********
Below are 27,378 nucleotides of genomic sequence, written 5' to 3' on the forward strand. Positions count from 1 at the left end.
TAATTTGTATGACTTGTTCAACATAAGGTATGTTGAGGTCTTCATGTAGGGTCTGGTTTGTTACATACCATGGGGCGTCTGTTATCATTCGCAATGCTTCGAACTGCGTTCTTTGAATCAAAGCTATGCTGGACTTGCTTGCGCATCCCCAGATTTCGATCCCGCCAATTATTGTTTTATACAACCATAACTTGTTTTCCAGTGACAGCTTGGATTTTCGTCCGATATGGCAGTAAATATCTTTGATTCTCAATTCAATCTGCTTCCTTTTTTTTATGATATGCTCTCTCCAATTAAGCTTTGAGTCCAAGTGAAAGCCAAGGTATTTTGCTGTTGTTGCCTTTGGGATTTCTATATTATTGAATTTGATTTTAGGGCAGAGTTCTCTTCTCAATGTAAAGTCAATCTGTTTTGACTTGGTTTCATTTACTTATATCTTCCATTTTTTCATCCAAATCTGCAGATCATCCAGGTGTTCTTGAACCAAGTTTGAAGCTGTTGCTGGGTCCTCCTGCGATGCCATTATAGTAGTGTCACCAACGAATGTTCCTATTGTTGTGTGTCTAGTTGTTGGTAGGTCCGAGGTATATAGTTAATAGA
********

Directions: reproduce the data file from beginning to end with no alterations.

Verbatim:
Below are 27,378 nucleotides of genomic sequence, written 5' to 3' on the forward strand. Positions count from 1 at the left end.
TAATTTGTATGACTTGTTCAACATAAGGTATGTTGAGGTCTTCATGTAGGGTCTGGTTTGTTACATACCATGGGGCGTCTGTTATCATTCGCAATGCTTCGAACTGCGTTCTTTGAATCAAAGCTATGCTGGACTTGCTTGCGCATCCCCAGATTTCGATCCCGCCAATTATTGTTTTATACAACCATAACTTGTTTTCCAGTGACAGCTTGGATTTTCGTCCGATATGGCAGTAAATATCTTTGATTCTCAATTCAATCTGCTTCCTTTTTTTTATGATATGCTCTCTCCAATTAAGCTTTGAGTCCAAGTGAAAGCCAAGGTATTTTGCTGTTGTTGCCTTTGGGATTTCTATATTATTGAATTTGATTTTAGGGCAGAGTTCTCTTCTCAATGTAAAGTCAATCTGTTTTGACTTGGTTTCATTTACTTATATCTTCCATTTTTTCATCCAAATCTGCAGATCATCCAGGTGTTCTTGAACCAAGTTTGAAGCTGTTGCTGGGTCCTCCTGCGATGCCATTATAGTAGTGTCACCAACGAATGTTCCTATTGTTGTGTGTCTAGTTGTTGGTAGGTCCGAGGTATATAGTTAATAGA